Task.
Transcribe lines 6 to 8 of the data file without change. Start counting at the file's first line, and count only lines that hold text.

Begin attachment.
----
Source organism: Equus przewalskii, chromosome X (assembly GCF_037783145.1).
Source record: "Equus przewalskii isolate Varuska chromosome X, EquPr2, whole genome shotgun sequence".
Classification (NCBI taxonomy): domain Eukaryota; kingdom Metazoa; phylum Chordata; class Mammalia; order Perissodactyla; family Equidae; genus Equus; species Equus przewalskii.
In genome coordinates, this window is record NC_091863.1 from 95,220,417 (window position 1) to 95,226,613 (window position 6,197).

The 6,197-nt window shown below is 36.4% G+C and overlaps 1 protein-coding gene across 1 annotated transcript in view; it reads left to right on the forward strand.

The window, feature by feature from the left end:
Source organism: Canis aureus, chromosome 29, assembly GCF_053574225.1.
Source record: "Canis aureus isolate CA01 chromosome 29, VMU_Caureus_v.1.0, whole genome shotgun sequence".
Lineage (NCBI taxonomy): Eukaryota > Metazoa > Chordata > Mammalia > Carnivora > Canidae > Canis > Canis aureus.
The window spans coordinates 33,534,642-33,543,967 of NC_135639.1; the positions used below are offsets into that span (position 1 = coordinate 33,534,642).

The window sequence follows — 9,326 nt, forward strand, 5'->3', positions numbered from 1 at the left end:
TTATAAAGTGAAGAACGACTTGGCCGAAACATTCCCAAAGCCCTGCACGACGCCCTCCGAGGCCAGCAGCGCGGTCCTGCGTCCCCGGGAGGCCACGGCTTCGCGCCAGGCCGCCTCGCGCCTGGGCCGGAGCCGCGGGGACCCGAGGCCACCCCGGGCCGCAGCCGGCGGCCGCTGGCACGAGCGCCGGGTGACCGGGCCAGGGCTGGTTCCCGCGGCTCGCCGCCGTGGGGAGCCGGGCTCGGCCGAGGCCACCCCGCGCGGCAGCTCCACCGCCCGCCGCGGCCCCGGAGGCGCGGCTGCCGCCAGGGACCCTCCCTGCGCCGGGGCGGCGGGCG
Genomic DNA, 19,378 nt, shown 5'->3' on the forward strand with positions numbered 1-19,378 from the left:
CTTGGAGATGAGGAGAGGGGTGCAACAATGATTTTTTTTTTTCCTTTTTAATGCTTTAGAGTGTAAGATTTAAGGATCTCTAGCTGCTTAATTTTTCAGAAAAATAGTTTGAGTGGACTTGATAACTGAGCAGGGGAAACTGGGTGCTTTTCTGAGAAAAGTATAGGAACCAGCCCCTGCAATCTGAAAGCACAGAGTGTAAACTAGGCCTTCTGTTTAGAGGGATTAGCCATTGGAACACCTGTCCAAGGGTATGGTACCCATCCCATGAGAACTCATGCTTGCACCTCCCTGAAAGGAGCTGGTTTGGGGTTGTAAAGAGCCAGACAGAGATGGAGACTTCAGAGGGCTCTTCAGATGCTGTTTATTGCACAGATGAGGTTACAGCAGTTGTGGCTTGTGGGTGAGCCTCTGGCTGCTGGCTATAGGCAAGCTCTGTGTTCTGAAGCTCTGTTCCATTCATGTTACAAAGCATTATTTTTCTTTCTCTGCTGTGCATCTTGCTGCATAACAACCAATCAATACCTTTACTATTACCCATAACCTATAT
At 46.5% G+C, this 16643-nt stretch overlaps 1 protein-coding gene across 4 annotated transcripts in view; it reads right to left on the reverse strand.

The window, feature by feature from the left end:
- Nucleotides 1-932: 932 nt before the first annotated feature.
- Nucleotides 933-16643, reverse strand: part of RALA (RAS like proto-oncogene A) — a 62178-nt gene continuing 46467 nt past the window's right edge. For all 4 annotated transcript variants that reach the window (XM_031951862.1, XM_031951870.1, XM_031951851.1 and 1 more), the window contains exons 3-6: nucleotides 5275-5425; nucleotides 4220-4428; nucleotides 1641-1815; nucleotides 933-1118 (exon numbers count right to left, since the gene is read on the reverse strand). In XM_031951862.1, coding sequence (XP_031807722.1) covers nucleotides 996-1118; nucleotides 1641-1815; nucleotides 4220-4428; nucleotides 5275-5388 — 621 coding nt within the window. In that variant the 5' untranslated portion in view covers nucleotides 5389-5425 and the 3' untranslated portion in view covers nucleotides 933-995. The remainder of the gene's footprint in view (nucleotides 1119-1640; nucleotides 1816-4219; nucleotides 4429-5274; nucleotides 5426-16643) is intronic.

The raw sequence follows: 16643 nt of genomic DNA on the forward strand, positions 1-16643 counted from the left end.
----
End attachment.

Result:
The window, feature by feature from the left end:
Source organism: Canis aureus, chromosome 29, assembly GCF_053574225.1.
Source record: "Canis aureus isolate CA01 chromosome 29, VMU_Caureus_v.1.0, whole genome shotgun sequence".